Mixtures of any of the foregoing anionic surfactants may also be used.

The amount of anionic co-surfactant in the surfactant system of the invention generally ranges from 0 to 15 wt %, and when used, preferably ranges from 0.1 to 10% by total weight anionic surfactant based on the total weight of the surfactant system.

    • amphoteric surfactants. Examples of such materials include alkyl amine oxides, alkyl betaines, alkyl amidopropyl betaines, alkyl sulphobetaines (sultaines), alkyl glycinates, alkyl carboxyglycinates, alkyl amphoacetates, alkyl amphopropionates, alkylamphoglycinates, alkyl amidopropyl hydroxysultaines, acyl taurates and acyl glutamates, wherein the alkyl and acyl groups have from 8 to 19 carbon atoms.

Typical types of amphoteric surfactants include lauryl amine oxide, cocodimethyl sulphopropyl betaine, lauryl betaine, cocamidopropyl betaines, olivamidopropyl betaines and sodium cocoamphoacetate.

Mixtures of any of the foregoing amphoteric surfactants may also be suitable.

The amount of amphoteric co-surfactant in the surfactant system of the invention generally ranges from 0 to 10%, and when used, preferably ranges from 1 to 5% by total weight amphoteric surfactant based on the total weight of the surfactant system.

Mixtures of any of the above described optional co-surfactants may also used.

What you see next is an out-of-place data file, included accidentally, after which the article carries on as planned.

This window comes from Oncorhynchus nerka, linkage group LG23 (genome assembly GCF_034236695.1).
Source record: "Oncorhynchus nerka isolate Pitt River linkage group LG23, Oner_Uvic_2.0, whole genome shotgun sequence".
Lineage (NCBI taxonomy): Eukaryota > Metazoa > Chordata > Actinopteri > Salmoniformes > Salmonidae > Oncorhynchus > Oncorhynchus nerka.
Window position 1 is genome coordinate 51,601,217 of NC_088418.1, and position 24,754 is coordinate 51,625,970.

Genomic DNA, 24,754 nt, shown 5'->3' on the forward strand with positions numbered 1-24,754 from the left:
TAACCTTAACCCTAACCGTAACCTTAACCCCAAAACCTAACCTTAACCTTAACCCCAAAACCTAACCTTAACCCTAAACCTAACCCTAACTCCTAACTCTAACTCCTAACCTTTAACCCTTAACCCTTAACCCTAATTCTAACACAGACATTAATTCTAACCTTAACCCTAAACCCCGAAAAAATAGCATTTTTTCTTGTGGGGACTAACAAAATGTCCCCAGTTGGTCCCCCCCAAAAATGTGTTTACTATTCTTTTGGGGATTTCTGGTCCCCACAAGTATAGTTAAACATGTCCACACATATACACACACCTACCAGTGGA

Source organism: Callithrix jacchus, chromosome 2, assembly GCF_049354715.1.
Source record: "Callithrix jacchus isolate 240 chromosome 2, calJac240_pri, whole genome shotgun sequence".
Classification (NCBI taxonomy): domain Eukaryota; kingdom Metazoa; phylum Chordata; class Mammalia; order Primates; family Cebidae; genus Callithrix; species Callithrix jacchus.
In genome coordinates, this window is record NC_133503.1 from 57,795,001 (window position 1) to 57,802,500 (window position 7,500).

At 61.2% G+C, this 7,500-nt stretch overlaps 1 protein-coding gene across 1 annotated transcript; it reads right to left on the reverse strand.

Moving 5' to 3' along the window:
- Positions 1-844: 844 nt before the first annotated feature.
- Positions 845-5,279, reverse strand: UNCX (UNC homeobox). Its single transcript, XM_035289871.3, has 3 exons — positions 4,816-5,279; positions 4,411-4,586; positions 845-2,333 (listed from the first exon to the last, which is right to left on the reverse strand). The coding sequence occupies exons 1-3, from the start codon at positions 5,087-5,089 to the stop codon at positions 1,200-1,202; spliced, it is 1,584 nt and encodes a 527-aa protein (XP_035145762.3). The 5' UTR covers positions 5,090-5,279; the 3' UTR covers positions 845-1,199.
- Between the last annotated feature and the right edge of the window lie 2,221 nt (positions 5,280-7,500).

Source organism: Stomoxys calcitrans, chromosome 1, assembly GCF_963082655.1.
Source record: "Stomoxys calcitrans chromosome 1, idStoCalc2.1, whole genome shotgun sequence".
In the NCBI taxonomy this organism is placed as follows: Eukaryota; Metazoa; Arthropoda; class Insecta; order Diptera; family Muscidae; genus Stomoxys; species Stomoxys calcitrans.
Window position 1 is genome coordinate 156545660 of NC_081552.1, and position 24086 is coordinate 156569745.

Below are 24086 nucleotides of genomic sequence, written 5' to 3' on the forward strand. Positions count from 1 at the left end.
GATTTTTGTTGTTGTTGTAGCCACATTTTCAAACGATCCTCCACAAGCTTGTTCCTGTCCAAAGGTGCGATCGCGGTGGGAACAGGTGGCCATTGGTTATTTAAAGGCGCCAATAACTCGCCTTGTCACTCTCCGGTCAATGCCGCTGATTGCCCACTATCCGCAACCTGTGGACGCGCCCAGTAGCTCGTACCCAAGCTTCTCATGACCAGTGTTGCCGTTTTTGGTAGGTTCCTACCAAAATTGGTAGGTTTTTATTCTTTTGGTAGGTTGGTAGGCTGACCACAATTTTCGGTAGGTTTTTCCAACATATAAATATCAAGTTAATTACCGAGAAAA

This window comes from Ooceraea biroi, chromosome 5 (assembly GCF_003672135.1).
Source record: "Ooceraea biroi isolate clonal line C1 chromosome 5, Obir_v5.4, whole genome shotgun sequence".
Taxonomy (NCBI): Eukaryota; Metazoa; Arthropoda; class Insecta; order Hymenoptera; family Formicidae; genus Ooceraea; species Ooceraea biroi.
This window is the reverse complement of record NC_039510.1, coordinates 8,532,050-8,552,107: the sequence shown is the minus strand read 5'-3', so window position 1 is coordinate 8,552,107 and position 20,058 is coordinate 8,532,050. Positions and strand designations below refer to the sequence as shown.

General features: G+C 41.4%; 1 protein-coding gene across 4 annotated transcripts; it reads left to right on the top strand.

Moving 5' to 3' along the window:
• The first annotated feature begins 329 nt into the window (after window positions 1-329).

Optional Non-Surfactant Electrolyte

The non-surfactant electrolyte is optional. The preferred non-surfactant electrolyte is a water soluble inorganic or organic salt with a molecular weight of less than 500. The electrolyte preferably has a monovalent cation, however at low (less than 2 wt %) levels salts with divalent cations, such as calcium chloride, may be used.

Sodium chloride is the preferred non-surfactant electrolyte.

The amount of non-surfactant electrolyte (such as sodium chloride) in the surfactant system of the invention generally ranges from 0 to 5 wt %, and preferably ranges from 0 to 2 wt % (by total weight non-surfactant electrolyte based on the total weight of the surfactant system).

Formulations

The structured aqueous surfactant system of the invention may advantageously be formulated into a home or personal care composition, such as a skin or hair care composition. Such compositions will generally contain further ingredients to enhance performance and/or consumer acceptability.

Accordingly, other ingredients typically found in home or personal care compositions may be incorporated in the structured aqueous surfactant system according to the invention. The total amount of such additives will not normally exceed 15 wt %. The balance of the composition is water.

Adding small amounts of perfume does not destabilise the structured aqueous surfactant system according to the invention. Furthermore, perfume encapsulates, small beads, free emulsions and even air bubbles stay suspended when dispersed at low shear in the structured aqueous surfactant system.

If too much water is added to the structured aqueous surfactant system of the invention, there is an eventual loss of structuring, but provided the respective concentrations of modified cellulose biopolymer and polyoxyethylene nonionic surfactant are kept above the lower limits of the invention as specified above the structuring is maintained.

Skin or hair care actives may be included to provide skin or hair benefits in addition to cleansing. Examples of such benefits include hydration, nutrition, softness, protection and revitalisation.